Comprehensive Fire Safety Risk Assessment Kit
The only risk assessment kit you'll ever need
Includes sections for hazard identification, a comprehensive fire safety checklist, risk reduction action plan and a grid to sketch out potential problem areas.
- contanins 20 assessment sheets
- one laminated Assessment Information Guide
Fire Safety Risk Assessment Kit helps you comply with Fire Safety Regulations easily (businesses of 5+ employees detailed records are mandatory, all other are highly recommended)
- assessment sheets A3 fold to A4, W297 X H210mm once folded
- information sheet A4, W297 X H210mm
What is a Risk Assessment?
A risk assessment is an examination of hazards in the workplace that could potentially cause harm to the workforce. All businesses are required to conduct risk assessments. According to Health & Safety Regulations 1999 those with 5 or more employees must record this information.
The Health and Safety Executive have produced a simple five step guide to conducting a risk assessment.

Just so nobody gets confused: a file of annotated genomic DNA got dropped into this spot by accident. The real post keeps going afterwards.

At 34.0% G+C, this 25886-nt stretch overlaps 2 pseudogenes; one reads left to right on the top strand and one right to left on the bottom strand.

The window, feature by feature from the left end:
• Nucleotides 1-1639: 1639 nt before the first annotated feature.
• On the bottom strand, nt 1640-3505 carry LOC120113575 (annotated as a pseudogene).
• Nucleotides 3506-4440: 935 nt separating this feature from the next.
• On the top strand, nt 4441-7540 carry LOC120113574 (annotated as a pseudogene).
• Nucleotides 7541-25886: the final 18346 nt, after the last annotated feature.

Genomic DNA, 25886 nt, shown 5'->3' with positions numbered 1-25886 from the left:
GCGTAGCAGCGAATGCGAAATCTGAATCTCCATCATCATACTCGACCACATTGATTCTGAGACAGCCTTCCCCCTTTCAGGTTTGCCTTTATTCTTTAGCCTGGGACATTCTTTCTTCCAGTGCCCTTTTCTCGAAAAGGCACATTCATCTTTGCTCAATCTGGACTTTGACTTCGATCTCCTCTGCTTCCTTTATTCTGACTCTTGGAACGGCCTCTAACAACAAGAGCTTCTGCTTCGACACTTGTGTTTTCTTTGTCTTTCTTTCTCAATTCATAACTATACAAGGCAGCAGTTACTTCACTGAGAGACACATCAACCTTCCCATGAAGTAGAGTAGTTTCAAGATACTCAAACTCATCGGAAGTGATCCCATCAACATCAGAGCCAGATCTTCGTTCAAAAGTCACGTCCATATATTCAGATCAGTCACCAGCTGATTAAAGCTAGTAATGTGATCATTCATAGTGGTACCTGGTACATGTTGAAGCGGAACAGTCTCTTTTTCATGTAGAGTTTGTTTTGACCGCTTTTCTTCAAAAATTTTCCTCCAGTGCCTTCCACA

Step 1 - Identify Hazards: A Hazard is any thing that can cause harm in the workplace. Eg: Slippery Floor, Chemicals, etc. A Risk is the probability that someone may be harmed by that hazard.
Step 2 - Ascertain who could be harmed and how? Pay particular attention to those with particular risks such as expectant mothers, less-abled people. Consider those people that may not be in the workplace all the time.
Step 3 - Evaluate the risks. Decide if existing precautions are sufficient: The main aim is to make any risks small and take as many precautions as possible to either eradicate the risk or control it so harm is unlikely to occur. Eg: Issue PPE equipment, prevent access, provide washing facilities etc.
Step 4 - Record your findings: List all hazards that you find, list all precations taken and conclusions. You must then share your findings with employees. Retain written records as a point of reference and as proof if an inspector asks what precautions have been take.
Step 5 - Review assessment and revise it if necessary: As new machinery, substances or procedures are introduced to the workplace, it maybe necessary to amend and review present risk assessments to ascertain if they are still working effectively.